The second is a little more abstract, but it boils down to not everyone deserving your story (aka vulnerability has to be earned). My son often very open in the hopes of finding that kindred-spirit-BFF, but often him being vulnerable backfires.

    The third is to only share your stuff, from your perspective– so no gossiping, no being anyone’s messenger, and no he-said she-said whatsoever because it hurts everyone.

    As Ali said, being empathetic and kind is the undercurrent to all this.

    • Allie says:

      Carrie, I loved your comment about your son opening himself up and wanting that kindred spirit, BFF relationship, and getting burned too often. That was 100% me as a child, and it really hurt to be “burned” so often because I was opening myself up. I loved that you said “not everyone deserves your story” because it’s SO true! It took me a long time to realize that– I was a junior in college, at least– but when I did, it opened me up to some of the best friendships I’ve ever experienced– because I made them “earn” it, so to speak. I don’t think this has made a closed off person–which is what I’m always afraid of– but instead, I’ve started to be much more selective about what I share… and it’s made me a happier person overall.

  5. Leah says:

    This is one of my favorite shows, and I’ve been listening almost since the beginning. That’s all :)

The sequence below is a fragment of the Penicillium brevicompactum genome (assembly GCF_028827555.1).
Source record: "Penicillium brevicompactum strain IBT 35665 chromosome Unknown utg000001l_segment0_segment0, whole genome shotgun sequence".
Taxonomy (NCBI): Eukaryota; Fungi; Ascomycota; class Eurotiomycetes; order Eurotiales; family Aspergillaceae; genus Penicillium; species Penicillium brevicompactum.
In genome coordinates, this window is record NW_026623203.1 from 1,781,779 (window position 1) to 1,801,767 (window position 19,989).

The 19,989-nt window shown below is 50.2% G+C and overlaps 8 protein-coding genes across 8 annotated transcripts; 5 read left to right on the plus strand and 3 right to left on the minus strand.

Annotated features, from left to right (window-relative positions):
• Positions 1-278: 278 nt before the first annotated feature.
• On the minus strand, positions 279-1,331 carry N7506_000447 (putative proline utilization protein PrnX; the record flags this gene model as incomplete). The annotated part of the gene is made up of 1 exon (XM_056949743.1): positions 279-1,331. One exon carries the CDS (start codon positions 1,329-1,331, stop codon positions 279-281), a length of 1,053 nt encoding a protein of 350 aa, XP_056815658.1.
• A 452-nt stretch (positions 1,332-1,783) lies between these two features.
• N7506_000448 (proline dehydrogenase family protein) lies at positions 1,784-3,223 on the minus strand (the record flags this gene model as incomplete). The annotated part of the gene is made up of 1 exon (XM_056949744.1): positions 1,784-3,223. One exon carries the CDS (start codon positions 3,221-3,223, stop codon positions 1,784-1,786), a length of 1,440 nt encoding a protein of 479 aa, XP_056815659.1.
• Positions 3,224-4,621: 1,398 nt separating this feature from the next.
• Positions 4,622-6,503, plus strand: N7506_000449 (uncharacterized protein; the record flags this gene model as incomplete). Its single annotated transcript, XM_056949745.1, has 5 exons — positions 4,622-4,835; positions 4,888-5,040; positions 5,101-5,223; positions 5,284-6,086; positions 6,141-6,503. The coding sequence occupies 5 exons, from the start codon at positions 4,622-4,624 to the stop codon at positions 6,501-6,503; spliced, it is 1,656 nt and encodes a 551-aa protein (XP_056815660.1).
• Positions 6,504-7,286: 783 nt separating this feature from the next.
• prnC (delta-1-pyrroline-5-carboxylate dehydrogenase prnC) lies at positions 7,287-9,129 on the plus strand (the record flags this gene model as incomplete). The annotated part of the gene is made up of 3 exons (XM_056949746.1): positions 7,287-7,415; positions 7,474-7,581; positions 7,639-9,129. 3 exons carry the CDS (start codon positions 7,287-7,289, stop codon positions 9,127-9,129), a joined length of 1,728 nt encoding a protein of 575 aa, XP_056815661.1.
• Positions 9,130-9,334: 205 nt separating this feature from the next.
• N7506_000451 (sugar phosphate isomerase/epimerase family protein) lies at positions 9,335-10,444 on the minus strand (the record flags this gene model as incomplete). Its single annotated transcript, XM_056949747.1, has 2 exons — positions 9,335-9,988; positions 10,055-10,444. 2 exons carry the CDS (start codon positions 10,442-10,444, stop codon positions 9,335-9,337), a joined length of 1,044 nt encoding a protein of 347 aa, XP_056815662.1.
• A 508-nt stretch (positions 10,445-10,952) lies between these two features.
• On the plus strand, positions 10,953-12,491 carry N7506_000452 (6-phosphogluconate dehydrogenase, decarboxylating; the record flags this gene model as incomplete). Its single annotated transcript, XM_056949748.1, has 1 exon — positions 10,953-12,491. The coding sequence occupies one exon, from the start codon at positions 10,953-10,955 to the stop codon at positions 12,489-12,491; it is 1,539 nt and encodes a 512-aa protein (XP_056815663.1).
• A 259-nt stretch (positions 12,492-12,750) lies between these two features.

6. Allie says:

    I’m not done, but I just wanted to say that I was bobbing my head along when Peppermint said that she cries as her “flight/fight” response. If I’m angry or frustrated, the tears just start flowing… which makes me seem even more vulnerable. I loved that Steph said “it’s good to cry.” because sometimes you really need to hear that! :)

    Loving this show! I bought the audio book to listen to, but can’t get through it as easy as these shows. Probably because I like Ali’s voice reading passages better than the book narrator! :)

  7. Amy says:

    This was a great show! Shame is a difficult subject to talk about. I’m not talking to anyone about mine, it is difficult just to think about and recognize it within myself. Your chemistry as a group is inspirational – the way you have come together to discuss it in such an honest, compassionate and professional way. Thank you!

  8. Kim Shimer says:

    I came across this new app from Disney and thought I would share. It is called “story


  9. Penny says:

    Great show. I’ve been slowly getting through the book. What I suddenly understood better today is that I very often want to comment in the blogs that I follow and have done it a little more often lately, but that even though my comments are anonymous I struggle just to type the words out because I’m afraid I will come off as a doofus…that what I have to say might be perceived as unimportant (but I’m okay with that now).